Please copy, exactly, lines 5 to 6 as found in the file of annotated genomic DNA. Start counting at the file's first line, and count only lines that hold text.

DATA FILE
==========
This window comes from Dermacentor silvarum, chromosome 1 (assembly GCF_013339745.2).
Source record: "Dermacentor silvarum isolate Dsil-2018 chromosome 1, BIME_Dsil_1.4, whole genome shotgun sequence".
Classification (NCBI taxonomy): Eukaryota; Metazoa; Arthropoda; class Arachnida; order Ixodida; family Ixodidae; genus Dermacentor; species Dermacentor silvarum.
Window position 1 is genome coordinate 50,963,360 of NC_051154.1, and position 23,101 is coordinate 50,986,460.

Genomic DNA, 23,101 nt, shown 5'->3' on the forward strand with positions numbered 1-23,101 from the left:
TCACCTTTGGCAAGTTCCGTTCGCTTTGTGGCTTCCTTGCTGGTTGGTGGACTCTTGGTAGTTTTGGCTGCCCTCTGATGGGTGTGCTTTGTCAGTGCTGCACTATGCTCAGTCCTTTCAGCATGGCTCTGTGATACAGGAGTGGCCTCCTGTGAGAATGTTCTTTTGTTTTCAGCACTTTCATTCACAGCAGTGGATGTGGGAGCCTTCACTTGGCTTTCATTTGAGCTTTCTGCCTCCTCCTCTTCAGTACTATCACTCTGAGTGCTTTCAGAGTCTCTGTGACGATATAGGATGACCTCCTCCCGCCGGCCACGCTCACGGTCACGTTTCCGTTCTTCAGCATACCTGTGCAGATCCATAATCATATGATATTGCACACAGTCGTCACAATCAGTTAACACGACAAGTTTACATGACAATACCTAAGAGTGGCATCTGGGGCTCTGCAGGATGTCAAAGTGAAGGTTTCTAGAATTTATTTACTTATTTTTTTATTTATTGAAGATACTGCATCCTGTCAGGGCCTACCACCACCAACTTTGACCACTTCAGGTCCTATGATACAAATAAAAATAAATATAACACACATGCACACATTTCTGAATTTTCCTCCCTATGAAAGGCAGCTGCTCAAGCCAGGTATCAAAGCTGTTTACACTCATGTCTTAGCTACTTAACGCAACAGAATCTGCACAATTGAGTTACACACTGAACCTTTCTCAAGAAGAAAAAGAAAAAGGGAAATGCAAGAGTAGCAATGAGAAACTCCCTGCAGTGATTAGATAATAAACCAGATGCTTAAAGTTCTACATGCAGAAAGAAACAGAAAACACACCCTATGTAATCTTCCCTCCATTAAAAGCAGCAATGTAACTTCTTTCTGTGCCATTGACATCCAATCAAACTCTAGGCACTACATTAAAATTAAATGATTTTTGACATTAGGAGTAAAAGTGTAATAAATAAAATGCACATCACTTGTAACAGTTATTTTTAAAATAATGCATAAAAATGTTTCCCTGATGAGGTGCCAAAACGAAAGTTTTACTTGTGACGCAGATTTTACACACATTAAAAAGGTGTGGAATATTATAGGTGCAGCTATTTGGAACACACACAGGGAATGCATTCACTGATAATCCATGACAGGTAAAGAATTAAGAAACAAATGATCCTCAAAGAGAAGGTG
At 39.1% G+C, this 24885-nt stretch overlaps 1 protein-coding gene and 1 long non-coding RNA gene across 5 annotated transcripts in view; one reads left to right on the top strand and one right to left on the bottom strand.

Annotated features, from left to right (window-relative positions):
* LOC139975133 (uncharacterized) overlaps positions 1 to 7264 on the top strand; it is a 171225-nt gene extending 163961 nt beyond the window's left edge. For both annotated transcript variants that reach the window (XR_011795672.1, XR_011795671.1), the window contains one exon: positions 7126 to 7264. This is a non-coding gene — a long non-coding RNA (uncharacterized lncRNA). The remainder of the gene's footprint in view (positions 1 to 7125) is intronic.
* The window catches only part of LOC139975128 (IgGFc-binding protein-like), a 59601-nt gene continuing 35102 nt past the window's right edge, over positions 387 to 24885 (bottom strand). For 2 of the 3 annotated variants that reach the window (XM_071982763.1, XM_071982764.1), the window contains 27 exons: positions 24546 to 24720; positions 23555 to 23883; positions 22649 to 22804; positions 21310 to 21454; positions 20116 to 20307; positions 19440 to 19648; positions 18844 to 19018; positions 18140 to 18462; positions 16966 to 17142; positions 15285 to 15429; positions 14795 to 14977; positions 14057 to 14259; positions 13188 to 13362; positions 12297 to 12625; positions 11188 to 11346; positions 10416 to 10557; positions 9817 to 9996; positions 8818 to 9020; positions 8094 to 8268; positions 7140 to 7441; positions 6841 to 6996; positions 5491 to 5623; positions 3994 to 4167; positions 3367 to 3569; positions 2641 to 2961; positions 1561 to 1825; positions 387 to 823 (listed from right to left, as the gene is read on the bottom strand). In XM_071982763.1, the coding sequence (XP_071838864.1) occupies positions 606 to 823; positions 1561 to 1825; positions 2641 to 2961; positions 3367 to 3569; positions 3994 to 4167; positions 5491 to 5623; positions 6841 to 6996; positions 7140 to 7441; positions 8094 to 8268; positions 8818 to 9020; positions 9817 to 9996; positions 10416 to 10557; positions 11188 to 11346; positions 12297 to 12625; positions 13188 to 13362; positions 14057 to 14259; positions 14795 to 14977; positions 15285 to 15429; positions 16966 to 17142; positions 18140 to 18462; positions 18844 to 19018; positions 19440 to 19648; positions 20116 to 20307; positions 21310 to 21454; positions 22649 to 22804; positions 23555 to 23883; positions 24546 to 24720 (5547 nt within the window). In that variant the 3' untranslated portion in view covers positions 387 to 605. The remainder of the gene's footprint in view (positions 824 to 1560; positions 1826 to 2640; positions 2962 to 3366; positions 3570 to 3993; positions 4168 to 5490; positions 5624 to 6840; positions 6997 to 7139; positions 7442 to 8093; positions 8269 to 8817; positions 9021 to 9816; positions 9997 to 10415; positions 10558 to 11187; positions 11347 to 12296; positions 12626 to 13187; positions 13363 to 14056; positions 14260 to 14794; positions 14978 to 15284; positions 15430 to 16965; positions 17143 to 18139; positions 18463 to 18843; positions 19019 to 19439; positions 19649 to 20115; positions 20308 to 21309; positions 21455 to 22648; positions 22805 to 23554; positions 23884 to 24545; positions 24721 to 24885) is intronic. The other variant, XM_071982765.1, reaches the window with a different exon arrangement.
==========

Genomic DNA, 23,101 nt, shown 5'->3' on the forward strand with positions numbered 1-23,101 from the left:
TCACCTTTGGCAAGTTCCGTTCGCTTTGTGGCTTCCTTGCTGGTTGGTGGACTCTTGGTAGTTTTGGCTGCCCTCTGATGGGTGTGCTTTGTCAGTGCTGCACTATGCTCAGTCCTTTCAGCATGGCTCTGTGATACAGGAGTGGCCTCCTGTGAGAATGTTCTTTTGTTTTCAGCACTTTCATTCACAGCAGTGGATGTGGGAGCCTTCACTTGGCTTTCATTTGAGCTTTCTGCCTCCTCCTCTTCAGTACTATCACTCTGAGTGCTTTCAGAGTCTCTGTGACGATATAGGATGACCTCCTCCCGCCGGCCACGCTCACGGTCACGTTTCCGTTCTTCAGCATACCTGTGCAGATCCATAATCATATGATATTGCACACAGTCGTCACAATCAGTTAACACGACAAGTTTACATGACAATACCTAAGAGTGGCATCTGGGGCTCTGCAGGATGTCAAAGTGAAGGTTTCTAGAATTTATTTACTTATTTTTTTATTTATTGAAGATACTGCATCCTGTCAGGGCCTACCACCACCAACTTTGACCACTTCAGGTCCTATGATACAAATAAAAATAAATATAACACACATGCACACATTTCTGAATTTTCCTCCCTATGAAAGGCAGCTGCTCAAGCCAGGTATCAAAGCTGTTTACACTCATGTCTTAGCTACTTAACGCAACAGAATCTGCACAATTGAGTTACACACTGAACCTTTCTCAAGAAGAAAAAGAAAAAGGGAAATGCAAGAGTAGCAATGAGAAACTCCCTGCAGTGATTAGATAATAAACCAGATGCTTAAAGTTCTACATGCAGAAAGAAACAGAAAACACACCCTATGTAATCTTCCCTCCATTAAAAGCAGCAATGTAACTTCTTTCTGTGCCATTGACATCCAATCAAACTCTAGGCACTACATTAAAATTAAATGATTTTTGACATTAGGAGTAAAAGTGTAATAAATAAAATGCACATCACTTGTAACAGTTATTTTTAAAATAATGCATAAAAATGTTTCCCTGATGAGGTGCCAAAACGAAAGTTTTACTTGTGACGCAGATTTTACACACATTAAAAAGGTGTGGAATATTATAGGTGCAGCTATTTGGAACACACACAGGGAATGCATTCACTGATAATCCATGACAGGTAAAGAATTAAGAAACAAATGATCCTCAAAGAGAAGGTG